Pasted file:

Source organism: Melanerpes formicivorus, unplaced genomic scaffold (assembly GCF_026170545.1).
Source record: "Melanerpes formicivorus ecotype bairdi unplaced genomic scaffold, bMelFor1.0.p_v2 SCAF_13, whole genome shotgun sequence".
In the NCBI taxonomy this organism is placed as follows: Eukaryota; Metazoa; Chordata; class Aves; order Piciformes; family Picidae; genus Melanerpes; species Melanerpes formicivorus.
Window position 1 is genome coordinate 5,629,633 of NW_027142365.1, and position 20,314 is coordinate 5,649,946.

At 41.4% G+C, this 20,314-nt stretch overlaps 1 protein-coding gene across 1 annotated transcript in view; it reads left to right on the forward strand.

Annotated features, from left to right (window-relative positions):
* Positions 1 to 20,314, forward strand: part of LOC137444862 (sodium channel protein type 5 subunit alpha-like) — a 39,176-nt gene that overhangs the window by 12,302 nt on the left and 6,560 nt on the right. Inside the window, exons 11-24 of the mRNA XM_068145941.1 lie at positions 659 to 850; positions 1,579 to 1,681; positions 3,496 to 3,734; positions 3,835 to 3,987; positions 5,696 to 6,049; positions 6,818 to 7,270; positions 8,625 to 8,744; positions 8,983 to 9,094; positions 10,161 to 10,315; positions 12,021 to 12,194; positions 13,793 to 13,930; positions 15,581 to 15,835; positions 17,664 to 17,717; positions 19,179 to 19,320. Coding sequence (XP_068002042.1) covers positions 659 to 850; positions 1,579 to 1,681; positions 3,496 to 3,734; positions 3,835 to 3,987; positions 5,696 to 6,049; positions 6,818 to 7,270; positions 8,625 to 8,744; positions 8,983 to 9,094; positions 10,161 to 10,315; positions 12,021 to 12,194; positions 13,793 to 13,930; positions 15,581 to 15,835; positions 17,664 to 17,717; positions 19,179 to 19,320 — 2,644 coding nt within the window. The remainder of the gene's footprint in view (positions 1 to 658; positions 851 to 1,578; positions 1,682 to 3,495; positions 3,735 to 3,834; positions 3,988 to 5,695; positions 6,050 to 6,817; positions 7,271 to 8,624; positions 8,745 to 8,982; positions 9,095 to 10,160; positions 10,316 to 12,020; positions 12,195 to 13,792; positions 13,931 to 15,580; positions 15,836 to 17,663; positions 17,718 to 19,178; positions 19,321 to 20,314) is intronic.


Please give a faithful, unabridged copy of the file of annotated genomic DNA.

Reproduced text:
Source organism: Melanerpes formicivorus, unplaced genomic scaffold (assembly GCF_026170545.1).
Source record: "Melanerpes formicivorus ecotype bairdi unplaced genomic scaffold, bMelFor1.0.p_v2 SCAF_13, whole genome shotgun sequence".
In the NCBI taxonomy this organism is placed as follows: Eukaryota; Metazoa; Chordata; class Aves; order Piciformes; family Picidae; genus Melanerpes; species Melanerpes formicivorus.
Window position 1 is genome coordinate 5,629,633 of NW_027142365.1, and position 20,314 is coordinate 5,649,946.

At 41.4% G+C, this 20,314-nt stretch overlaps 1 protein-coding gene across 1 annotated transcript in view; it reads left to right on the forward strand.

Annotated features, from left to right (window-relative positions):
* Positions 1 to 20,314, forward strand: part of LOC137444862 (sodium channel protein type 5 subunit alpha-like) — a 39,176-nt gene that overhangs the window by 12,302 nt on the left and 6,560 nt on the right. Inside the window, exons 11-24 of the mRNA XM_068145941.1 lie at positions 659 to 850; positions 1,579 to 1,681; positions 3,496 to 3,734; positions 3,835 to 3,987; positions 5,696 to 6,049; positions 6,818 to 7,270; positions 8,625 to 8,744; positions 8,983 to 9,094; positions 10,161 to 10,315; positions 12,021 to 12,194; positions 13,793 to 13,930; positions 15,581 to 15,835; positions 17,664 to 17,717; positions 19,179 to 19,320. Coding sequence (XP_068002042.1) covers positions 659 to 850; positions 1,579 to 1,681; positions 3,496 to 3,734; positions 3,835 to 3,987; positions 5,696 to 6,049; positions 6,818 to 7,270; positions 8,625 to 8,744; positions 8,983 to 9,094; positions 10,161 to 10,315; positions 12,021 to 12,194; positions 13,793 to 13,930; positions 15,581 to 15,835; positions 17,664 to 17,717; positions 19,179 to 19,320 — 2,644 coding nt within the window. The remainder of the gene's footprint in view (positions 1 to 658; positions 851 to 1,578; positions 1,682 to 3,495; positions 3,735 to 3,834; positions 3,988 to 5,695; positions 6,050 to 6,817; positions 7,271 to 8,624; positions 8,745 to 8,982; positions 9,095 to 10,160; positions 10,316 to 12,020; positions 12,195 to 13,792; positions 13,931 to 15,580; positions 15,836 to 17,663; positions 17,718 to 19,178; positions 19,321 to 20,314) is intronic.